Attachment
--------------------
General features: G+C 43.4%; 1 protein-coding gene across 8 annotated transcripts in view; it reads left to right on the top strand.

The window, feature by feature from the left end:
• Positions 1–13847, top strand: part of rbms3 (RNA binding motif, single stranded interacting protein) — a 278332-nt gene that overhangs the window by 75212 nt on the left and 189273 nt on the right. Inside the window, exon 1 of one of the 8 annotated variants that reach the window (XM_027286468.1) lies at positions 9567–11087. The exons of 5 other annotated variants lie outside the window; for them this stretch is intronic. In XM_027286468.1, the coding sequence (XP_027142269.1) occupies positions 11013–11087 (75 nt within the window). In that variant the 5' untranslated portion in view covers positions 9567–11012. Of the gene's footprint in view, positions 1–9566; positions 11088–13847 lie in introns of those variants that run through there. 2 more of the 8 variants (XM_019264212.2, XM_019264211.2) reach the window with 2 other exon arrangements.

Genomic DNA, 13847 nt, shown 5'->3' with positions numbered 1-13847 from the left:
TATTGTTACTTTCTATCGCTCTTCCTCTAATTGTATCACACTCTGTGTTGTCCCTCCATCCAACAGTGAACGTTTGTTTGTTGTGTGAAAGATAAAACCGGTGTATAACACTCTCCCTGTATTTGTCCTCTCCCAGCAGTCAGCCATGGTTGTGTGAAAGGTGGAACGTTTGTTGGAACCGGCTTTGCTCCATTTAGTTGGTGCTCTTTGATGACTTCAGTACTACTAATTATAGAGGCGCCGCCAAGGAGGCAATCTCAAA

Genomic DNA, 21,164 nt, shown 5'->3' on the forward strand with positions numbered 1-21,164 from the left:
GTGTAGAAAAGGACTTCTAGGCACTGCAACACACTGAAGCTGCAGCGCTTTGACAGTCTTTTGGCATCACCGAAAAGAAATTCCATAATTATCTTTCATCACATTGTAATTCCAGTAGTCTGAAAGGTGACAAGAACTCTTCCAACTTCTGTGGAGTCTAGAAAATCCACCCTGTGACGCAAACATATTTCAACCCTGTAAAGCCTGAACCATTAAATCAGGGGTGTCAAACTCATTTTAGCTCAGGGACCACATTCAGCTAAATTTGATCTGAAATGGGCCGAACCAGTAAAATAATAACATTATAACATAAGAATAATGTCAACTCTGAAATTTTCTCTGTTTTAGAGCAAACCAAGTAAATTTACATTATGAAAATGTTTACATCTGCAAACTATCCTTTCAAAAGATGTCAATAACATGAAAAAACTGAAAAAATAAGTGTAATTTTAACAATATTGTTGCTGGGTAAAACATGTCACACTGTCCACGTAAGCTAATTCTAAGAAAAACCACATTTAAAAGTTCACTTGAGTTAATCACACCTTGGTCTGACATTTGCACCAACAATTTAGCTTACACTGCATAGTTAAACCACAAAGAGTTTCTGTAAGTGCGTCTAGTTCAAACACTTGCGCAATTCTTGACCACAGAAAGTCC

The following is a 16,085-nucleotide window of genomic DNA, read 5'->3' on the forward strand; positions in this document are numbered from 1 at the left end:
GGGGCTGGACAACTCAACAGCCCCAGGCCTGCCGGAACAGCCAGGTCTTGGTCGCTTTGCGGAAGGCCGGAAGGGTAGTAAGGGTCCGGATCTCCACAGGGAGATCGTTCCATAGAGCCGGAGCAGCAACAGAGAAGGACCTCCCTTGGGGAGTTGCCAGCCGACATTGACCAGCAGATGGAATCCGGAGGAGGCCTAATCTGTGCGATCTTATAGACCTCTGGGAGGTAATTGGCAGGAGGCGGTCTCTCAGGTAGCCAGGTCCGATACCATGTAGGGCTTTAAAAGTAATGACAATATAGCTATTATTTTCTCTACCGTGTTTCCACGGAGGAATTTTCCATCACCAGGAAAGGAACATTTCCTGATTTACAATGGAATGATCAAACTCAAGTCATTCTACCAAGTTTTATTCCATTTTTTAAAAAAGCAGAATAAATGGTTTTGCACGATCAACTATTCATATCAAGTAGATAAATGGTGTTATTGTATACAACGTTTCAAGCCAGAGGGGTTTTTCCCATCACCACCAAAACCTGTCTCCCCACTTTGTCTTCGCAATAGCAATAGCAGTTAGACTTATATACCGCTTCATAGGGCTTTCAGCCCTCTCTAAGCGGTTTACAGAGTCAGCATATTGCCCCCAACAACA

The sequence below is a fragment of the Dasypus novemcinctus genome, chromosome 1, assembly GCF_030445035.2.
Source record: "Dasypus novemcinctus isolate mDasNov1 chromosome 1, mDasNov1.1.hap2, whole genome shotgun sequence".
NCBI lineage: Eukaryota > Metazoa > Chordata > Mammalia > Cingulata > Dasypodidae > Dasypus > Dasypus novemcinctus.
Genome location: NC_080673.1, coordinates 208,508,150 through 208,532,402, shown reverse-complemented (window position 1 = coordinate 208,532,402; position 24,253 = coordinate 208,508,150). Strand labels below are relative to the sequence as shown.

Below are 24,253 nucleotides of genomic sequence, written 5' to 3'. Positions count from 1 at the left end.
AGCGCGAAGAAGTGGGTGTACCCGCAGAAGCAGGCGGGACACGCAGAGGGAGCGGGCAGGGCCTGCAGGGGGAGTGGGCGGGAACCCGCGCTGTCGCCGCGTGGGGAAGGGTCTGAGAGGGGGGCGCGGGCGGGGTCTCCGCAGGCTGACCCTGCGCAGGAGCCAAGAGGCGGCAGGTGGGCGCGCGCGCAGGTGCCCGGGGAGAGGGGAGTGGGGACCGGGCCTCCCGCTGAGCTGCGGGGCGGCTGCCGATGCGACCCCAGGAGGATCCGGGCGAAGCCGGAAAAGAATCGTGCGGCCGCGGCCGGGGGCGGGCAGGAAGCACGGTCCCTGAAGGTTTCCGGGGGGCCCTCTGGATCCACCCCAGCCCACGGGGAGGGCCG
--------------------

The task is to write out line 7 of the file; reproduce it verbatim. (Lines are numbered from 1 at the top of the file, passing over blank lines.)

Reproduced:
GTGTAGAAAAGGACTTCTAGGCACTGCAACACACTGAAGCTGCAGCGCTTTGACAGTCTTTTGGCATCACCGAAAAGAAATTCCATAATTATCTTTCATCACATTGTAATTCCAGTAGTCTGAAAGGTGACAAGAACTCTTCCAACTTCTGTGGAGTCTAGAAAATCCACCCTGTGACGCAAACATATTTCAACCCTGTAAAGCCTGAACCATTAAATCAGGGGTGTCAAACTCATTTTAGCTCAGGGACCACATTCAGCTAAATTTGATCTGAAATGGGCCGAACCAGTAAAATAATAACATTATAACATAAGAATAATGTCAACTCTGAAATTTTCTCTGTTTTAGAGCAAACCAAGTAAATTTACATTATGAAAATGTTTACATCTGCAAACTATCCTTTCAAAAGATGTCAATAACATGAAAAAACTGAAAAAATAAGTGTAATTTTAACAATATTGTTGCTGGGTAAAACATGTCACACTGTCCACGTAAGCTAATTCTAAGAAAAACCACATTTAAAAGTTCACTTGAGTTAATCACACCTTGGTCTGACATTTGCACCAACAATTTAGCTTACACTGCATAGTTAAACCACAAAGAGTTTCTGTAAGTGCGTCTAGTTCAAACACTTGCGCAATTCTTGACCACAGAAAGTCC